Maybe you hate teaching writing. . .and that’s true even though you love to write (or to read really good writing!) but you just hate teaching it. You may love teaching personal narrative and story because it’s fun, but certainly not the “5 paragraph essay using two texts” type of writing.
Why is that?
I used to hate teaching writing. I knew how to write—I’ve written tons of research papers, and a thesis and a dissertation—but I didn’t know how to teach it. Scratch that. I didn’t know how to teach it well.
As with anything, through experimenting, learning from other teachers, and failing (lots), now I truly enjoy teaching non-fiction writing. . .also known as opinion or informative essays. And what’s more, I absolutely love seeing the growth my students experience along the way.
I’m not going to lie to you though. Teaching writing is not easy—but it can be easier than it is now.
Step 1. Use a structure. Acronyms are one way students can remember facts or a strategy that requires multiple steps. If you’ve ever read Robert Marzano’s books about instructional strategies that work, you know that using acronyms helps all humans remember memorize facts and multi-step structures like writing.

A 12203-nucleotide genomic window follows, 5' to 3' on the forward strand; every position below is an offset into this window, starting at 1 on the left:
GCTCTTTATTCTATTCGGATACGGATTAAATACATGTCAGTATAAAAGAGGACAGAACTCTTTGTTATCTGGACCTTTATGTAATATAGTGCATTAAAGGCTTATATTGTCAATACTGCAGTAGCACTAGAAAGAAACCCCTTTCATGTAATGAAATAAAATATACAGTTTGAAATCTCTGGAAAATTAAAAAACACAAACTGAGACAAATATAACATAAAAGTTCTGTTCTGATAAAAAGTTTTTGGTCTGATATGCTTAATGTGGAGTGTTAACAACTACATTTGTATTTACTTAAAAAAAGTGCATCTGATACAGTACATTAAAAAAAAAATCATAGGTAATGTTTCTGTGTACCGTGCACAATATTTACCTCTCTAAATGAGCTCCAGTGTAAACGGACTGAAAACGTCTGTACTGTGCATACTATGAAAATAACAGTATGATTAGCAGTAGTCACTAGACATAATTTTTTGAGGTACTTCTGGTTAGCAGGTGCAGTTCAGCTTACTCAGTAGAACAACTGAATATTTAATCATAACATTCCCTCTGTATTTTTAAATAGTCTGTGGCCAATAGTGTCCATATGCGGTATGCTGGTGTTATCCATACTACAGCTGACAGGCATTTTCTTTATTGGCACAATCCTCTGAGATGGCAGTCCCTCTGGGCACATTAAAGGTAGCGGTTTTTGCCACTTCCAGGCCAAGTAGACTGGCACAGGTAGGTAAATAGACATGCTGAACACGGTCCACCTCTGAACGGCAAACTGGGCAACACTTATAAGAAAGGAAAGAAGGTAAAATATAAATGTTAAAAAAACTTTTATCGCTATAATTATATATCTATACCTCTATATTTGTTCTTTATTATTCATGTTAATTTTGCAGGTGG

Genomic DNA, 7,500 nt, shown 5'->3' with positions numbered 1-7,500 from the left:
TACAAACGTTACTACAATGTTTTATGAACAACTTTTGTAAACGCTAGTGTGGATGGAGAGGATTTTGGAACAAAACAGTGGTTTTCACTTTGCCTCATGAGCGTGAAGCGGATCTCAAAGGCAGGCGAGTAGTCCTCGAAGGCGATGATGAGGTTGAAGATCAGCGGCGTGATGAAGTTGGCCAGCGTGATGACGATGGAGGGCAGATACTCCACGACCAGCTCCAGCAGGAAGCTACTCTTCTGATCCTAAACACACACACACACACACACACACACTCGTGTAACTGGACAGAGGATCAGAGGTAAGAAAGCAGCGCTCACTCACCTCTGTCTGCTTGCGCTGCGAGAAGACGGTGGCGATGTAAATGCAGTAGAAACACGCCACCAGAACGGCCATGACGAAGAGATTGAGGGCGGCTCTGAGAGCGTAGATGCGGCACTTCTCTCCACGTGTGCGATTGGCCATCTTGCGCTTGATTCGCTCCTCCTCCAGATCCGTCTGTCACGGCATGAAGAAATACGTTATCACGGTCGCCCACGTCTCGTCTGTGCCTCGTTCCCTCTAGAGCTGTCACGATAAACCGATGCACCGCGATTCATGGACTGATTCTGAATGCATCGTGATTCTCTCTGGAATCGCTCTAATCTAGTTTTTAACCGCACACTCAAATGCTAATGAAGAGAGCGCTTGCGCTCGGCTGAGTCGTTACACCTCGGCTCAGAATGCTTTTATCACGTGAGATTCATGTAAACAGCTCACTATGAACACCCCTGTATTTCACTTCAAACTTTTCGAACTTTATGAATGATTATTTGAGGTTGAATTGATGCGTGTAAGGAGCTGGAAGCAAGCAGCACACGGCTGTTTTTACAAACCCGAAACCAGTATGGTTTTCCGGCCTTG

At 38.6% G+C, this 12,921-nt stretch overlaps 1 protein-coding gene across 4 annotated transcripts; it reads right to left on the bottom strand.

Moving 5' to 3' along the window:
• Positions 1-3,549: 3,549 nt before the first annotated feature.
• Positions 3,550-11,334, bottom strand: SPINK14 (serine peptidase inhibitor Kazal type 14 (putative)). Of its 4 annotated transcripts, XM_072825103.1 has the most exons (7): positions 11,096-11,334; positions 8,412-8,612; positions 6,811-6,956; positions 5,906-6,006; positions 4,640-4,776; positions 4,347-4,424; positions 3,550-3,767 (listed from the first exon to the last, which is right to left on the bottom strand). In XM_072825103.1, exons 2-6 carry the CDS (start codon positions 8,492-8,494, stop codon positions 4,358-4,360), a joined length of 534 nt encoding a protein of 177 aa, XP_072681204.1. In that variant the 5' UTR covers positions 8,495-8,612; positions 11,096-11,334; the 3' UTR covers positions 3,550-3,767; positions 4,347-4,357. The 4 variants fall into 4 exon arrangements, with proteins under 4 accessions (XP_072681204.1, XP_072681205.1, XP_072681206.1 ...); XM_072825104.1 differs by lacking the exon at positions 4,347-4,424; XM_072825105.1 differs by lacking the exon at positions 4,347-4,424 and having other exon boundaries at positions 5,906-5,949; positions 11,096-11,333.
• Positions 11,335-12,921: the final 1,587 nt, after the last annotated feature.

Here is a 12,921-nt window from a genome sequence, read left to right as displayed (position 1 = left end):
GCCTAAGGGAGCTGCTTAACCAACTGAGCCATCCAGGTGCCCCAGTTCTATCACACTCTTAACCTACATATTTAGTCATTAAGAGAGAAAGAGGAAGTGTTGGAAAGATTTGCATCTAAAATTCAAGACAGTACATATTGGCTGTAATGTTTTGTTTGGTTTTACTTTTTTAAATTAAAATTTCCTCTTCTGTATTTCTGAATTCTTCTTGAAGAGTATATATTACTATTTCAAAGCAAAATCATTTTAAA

Our district uses POW-OREA (opinion essay) or POW-TIDE (informational essay) across grade levels. Whatever the structure you adopt, you need to use it consistently. You may already use one. The key is here is to have one—but that’s just the first step.
Step 2. Teach the process first, not the content. Many teachers make the mistake of trying to teach too much at once. When you’re teaching the process of writing, be sure to use texts they’ve already read multiple times. You need to take baby steps when it comes to writing. Teach how to pull apart a prompt one day, writing an introduction paragraph the next, a body paragraph the next, and so on.
Step 3. Model. I’m sure you’re familiar with the gradual release model. If you’re not, basically you model something with a think aloud, do one together (we do), do one with a partner if needed (we do #2), and then they’re ready to do one one their own.
You might get stuck in the process by just explaining how to write instead of modeling OR having low expectations for your students. It’s called gradual release because at some point, you have to release them to do it on their own.
Step 4. Practice and provide feedback. Have students practice the process throughout the year. I’ve tried teaching writing two ways: (a) over a two-week period every 9 weeks as an ELA teacher and, (b) as a self-contained teacher, teaching it one day every week.
Regardless of your schedule, continual and immediate feedback is essential. Holding mini-conferences for students to learn from their mistakes and make corrections is huge in growing their brains and learning from the feedback process.
Teaching writing can be a challenge but seeing their growth is incredibly rewarding. When students use multiple texts to integrate and synthesize information, their brains are growing more than from almost any other activity!